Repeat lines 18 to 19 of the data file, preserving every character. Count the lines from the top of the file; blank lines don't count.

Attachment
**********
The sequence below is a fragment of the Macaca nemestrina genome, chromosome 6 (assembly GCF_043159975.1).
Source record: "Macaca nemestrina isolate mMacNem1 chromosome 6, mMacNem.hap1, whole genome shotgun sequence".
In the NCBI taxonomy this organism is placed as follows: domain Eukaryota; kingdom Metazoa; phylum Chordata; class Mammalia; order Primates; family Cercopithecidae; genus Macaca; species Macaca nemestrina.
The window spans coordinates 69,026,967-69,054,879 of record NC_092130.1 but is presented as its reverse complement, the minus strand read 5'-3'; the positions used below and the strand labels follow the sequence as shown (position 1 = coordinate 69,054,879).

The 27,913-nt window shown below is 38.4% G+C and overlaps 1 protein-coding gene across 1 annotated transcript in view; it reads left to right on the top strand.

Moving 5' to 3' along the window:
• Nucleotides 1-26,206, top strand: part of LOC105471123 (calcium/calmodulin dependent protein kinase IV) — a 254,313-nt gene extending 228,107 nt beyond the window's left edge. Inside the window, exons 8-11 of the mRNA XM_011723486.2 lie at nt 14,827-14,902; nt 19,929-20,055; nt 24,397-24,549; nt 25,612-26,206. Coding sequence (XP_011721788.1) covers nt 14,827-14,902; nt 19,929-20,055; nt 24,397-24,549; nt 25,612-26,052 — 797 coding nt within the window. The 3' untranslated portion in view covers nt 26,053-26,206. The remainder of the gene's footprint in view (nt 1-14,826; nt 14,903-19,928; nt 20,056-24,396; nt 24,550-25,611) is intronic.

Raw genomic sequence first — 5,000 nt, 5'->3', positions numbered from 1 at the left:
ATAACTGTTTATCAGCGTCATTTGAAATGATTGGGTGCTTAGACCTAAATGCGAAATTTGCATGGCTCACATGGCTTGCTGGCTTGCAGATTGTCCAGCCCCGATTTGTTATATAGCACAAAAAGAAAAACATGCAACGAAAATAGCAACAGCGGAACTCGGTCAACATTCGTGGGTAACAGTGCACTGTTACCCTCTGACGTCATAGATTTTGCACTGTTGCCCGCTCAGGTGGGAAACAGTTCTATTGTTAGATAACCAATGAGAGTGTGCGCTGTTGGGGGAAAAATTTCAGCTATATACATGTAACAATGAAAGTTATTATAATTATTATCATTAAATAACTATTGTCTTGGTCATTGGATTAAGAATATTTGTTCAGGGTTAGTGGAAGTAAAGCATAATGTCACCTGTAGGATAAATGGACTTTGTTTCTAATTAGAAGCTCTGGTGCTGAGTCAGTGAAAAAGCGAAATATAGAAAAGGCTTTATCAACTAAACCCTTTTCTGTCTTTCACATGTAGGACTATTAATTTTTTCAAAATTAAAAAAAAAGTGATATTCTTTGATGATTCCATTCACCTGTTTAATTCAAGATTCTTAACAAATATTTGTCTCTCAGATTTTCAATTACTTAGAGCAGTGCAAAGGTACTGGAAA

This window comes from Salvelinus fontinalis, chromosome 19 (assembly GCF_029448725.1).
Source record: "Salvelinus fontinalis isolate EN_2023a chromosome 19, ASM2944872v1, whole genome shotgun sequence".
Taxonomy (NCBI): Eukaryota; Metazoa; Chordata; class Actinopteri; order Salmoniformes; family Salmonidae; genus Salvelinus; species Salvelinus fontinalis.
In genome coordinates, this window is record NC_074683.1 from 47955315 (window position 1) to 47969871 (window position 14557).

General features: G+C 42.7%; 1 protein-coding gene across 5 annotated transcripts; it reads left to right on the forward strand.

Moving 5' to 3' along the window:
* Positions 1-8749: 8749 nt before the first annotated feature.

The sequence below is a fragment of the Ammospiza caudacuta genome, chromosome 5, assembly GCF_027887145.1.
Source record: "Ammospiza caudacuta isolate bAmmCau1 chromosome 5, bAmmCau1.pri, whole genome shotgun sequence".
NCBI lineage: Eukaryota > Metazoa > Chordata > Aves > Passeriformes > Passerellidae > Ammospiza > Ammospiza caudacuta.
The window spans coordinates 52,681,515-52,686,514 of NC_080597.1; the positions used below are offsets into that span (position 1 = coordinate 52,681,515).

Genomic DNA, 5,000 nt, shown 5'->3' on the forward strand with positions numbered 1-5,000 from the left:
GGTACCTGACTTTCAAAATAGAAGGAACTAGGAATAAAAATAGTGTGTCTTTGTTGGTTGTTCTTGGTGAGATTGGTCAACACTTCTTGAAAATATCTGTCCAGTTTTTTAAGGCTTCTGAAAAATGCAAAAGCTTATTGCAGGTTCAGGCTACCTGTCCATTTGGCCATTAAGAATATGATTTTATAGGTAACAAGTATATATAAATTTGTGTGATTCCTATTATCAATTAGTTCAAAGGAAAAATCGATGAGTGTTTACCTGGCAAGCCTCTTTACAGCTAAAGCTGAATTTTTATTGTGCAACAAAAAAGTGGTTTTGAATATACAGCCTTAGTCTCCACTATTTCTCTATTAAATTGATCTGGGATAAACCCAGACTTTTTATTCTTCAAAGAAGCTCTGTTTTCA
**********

Source record: "Ammospiza caudacuta isolate bAmmCau1 chromosome 5, bAmmCau1.pri, whole genome shotgun sequence".
NCBI lineage: Eukaryota > Metazoa > Chordata > Aves > Passeriformes > Passerellidae > Ammospiza > Ammospiza caudacuta.